Patrons who choose to attend cultural or sporting events on private property are entitled to expect the owners of the property and organizers of the event to keep the premises reasonably safe from dangerous conditions. Although businesses and property owners may attempt to fully disclaim themselves from liability for injuries by using waivers, signage, and other methods, acts of negligence that harm a patron while attending an event still may be actionable in a court of law.
The Court of Special Appeals of Maryland recently entered a ruling in a case that was filed by a patron who was injured at a professional football game in 2015. According to the facts discussed in the appellate opinion, the plaintiff attended a Baltimore Ravens football game in 2015 and was struck by a football that was kicked by a Ravens player during pregame warmups. According to the plaintiff’s complaint, she lost consciousness after being hit, and is suffering from after-effects of the injury to this day.
The plaintiff sued the Baltimore Ravens, the National Football League, as well as the player who kicked the ball that caused her injuries. In her complaint, the plaintiff alleged that the defendants were negligent and reckless by placing her in the situation to be injured as she was. In response to the complaint, the defendants moved to dismiss the charges without a trial, arguing that the plaintiff knew of the risks of attending a game and assumed them by showing up. Furthermore, the defendants noted that the ticket for the game had a disclaimer printed on the back that absolved the defendants of responsibility for injuries that may occur to patrons.
The trial court accepted the defendant’s arguments and granted their motions to dismiss the plaintiff’s allegations. The plaintiff appealed the ruling, and the appellate court agreed with the lower court that the Plaintiff could not make a case. The courts relied on the fact that the plaintiff was familiar with the game of football and should have known that there was a risk of injury for spectators. Additionally, the liability notice on the ticket stub also notified the plaintiff that there were risks of injury and that the NFL, the team, and the players would not be held responsible for such injuries. Because of these factors, the plaintiff will not be able to recover compensation for her injuries.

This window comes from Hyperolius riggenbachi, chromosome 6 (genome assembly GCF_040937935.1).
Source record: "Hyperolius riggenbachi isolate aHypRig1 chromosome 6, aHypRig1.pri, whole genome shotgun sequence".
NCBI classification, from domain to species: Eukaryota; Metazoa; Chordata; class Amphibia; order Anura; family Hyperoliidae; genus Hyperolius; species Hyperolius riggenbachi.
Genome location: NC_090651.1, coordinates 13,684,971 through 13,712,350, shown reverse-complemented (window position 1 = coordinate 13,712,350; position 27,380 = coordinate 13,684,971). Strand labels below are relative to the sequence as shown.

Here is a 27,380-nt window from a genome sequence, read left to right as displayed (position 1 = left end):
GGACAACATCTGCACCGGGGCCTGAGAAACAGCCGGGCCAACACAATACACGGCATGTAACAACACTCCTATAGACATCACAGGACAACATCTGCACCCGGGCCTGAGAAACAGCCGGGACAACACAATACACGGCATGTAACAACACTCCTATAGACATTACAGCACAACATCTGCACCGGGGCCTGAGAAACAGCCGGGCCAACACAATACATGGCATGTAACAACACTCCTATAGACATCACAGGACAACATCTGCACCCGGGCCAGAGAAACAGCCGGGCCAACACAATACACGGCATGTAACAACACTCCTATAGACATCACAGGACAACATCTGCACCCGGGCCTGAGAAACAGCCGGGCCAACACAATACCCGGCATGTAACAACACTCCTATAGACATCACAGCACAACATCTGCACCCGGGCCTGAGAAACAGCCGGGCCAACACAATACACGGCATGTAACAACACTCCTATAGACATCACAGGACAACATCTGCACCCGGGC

Although this plaintiff will not be able to recover damages for her injuries, many people who are injured while frequenting business or attending events will have a case for compensation. Liability waivers generally do not absolve business owners or others from liability for gross negligence. Additionally, injuries that are incurred by events that do not occur in the normal course of business for the type of event may be actionable.
Should accident victims talk to a Maryland personal injury lawyer?
Yes, anyone who is injured and thinks they may have a claim should seek legal counsel. Only by speaking with an experienced Maryland personal injury lawyer can an accident victim understand the recovery process. A lawyer can also help you gather all necessary evidence, prepare your claim, and negotiate with the insurance company on your behalf.
Recovering Damages in the Event of an Injury
If you or someone you love has recently been injured by a hazardous condition or someone’s negligence while on public or private property, you may have a claim for damages. Seeking the advice of an experienced D.C. area personal injury attorney from Lebowitz and Mzhen can help you decide how to proceed. Our knowledgeable negligence lawyers have recovered tens of millions of dollars in damages for our clients and may be able to help you too. If you have questions about a possible claim, call us today at 800-654-1949 and schedule a free and confidential consultation with one of our attorneys.